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  • 1 decade ago

    Jesus was speaking of the temple of His Body or Church.

    "Know ye not that ye are the temple of God, and [that] the Spirit of God dwelleth in you?"

    Were this scripture taken literal then no on died. The trinity says Jesus is God who came to earth in a human covering. Had the human covering forcibly taken from him who then relocates to somewhere, some say heaven others, Hades. He then resurrect his body with no blood in it.

    Was there a second Jesus in the body he raised? No, so no person was in the human body that died thus no one died for sin according to the trinity.

    Question: when was the church destroyed and then rebuilt after 3 days?

    Were the chruch to be destroyed it would of triggered God's War of Armageddon. It is liken to touching the eye of God.

    "But suddenly, your ruthless enemies will be driven away like chaff before the wind. In an instant, I, the LORD Almighty, will come against them with thunder and earthquake and great noise, with whirlwind and storm and consuming fire."

    Nevertheless, Jesus spoke of the temple of his body. Jesus did ‘raise up’ his body [cause his body to appear] when he temporarily appeared in his body of flesh and bones (blood is not mentioned, since he was at this point a spirit being) to his disciples in the locked room. (Luke 24:36-49; John 20:19,20) Eight days later he also caused his body to appear on behalf of Thomas. (John 20:24-29)

    This was after his Father had already raised him from the dead in a spiritual body (1 Corinthians 15:38,44), thus Jesus did not have to raise himself from the dead in order to raise up his body of flesh. (1 Peter 3:18)

    The Bible informs us that Jesus sacrificed his body as an offering to God, which offering he presented to God, as represented in its blood, after he ascended to heaven. (Hebrews 9:11,12,23,24,25; 10:1,10) It speaks of the “days of his flesh” as something past and gone. (Hebrews 5:7)

    The Lord was using the event of raising his body of flesh to illustrate the raising of his church — the temple of which the apostle Peter wrote, that we as living stones are built together upon Christ for a habitation of God through the Spirit.

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  • Mark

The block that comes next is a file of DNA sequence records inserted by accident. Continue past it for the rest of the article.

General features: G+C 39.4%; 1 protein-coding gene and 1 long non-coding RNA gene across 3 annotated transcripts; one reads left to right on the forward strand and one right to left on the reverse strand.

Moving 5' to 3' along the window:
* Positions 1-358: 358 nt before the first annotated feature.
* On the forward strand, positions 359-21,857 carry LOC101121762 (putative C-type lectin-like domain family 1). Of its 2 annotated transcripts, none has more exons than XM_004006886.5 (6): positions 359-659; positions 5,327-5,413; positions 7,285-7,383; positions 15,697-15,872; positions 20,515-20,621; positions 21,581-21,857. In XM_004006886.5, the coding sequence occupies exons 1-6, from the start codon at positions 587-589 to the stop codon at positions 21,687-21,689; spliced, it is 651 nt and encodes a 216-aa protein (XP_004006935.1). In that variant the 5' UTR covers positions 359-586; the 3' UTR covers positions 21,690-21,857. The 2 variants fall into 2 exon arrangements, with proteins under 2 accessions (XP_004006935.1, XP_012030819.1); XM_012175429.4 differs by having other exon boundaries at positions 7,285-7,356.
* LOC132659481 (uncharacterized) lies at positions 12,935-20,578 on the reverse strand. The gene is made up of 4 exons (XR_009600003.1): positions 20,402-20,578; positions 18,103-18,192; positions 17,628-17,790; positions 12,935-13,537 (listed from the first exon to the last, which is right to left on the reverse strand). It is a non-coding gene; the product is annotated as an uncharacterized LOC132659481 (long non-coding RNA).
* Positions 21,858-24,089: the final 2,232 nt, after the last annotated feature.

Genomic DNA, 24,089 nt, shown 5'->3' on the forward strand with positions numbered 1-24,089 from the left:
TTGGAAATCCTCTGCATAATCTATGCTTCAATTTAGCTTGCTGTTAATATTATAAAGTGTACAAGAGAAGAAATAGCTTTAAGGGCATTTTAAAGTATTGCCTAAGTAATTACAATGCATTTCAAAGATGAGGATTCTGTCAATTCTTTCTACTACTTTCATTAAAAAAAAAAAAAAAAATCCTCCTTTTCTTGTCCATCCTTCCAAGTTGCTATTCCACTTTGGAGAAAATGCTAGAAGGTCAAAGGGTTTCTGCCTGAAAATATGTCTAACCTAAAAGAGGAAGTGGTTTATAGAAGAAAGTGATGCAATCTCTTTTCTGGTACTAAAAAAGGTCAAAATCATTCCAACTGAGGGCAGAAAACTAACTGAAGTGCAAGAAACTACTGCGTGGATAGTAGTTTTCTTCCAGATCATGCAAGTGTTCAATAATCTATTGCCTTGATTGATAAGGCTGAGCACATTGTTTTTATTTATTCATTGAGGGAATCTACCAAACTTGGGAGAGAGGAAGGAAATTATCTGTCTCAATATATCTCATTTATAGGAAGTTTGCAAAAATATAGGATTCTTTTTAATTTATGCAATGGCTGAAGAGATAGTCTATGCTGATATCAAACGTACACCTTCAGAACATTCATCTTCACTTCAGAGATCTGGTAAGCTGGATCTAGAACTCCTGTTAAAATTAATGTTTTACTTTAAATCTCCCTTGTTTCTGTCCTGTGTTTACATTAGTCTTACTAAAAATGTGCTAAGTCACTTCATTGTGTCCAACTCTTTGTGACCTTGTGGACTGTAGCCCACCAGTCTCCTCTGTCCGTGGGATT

Lv 4
    1 decade ago

    His body and soul...we consider a body and soul as one. He was killed and resurrected 3 days later. And it wasn't on easter. I've yet to find Easter mentioned in the bible.Kind of like Christmas. Why didn't those apostles start them holidays...hmmm. Maybe because they were Pagan and true worship can not mix with false worship? So, I added a little to your answer...mark

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  • 1 decade ago

    " I'm sure anyone in Christendom can answer this correctly. Can a Jehovah's Witness?"

    Did you know that in 11th century B.C.E, Jehovah sent the prophet Samuel on a secret mission and he commanded the prophet to go to the house of a man named Jesse and anoint one of Jesse’s sons to be the future king of Israel. When Samuel caught sight of Jesse’s firstborn, Eliab, he felt sure that he had found the one whom God had chosen. But Jehovah said: “Do not look at his appearance and at the height of his stature, for I have rejected him. For not the way man sees is the way God sees, because mere man sees what appears to the eyes; but as for Jehovah, he sees what the heart is.” (1 Samuel 16:6, 7) Samuel had failed to see Eliab as Jehovah saw him.

    How easy it is for humans to err in their assessment of others! Like you just have of the Witnesses. On the one hand, we may be taken in by individuals who are outwardly appealing but inwardly unscrupulous. On the other hand, we may be stern and unbending in our evaluation of sincere individuals whose personality traits annoy us.

    Oh well..

    Source(s): facts.
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  • Anonymous
    1 decade ago

    B

    All they have to do is to read a couple of more verses after the verse you are referring to and they will have the answer

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  • 1 decade ago

    a no

    b no

    c no

    d no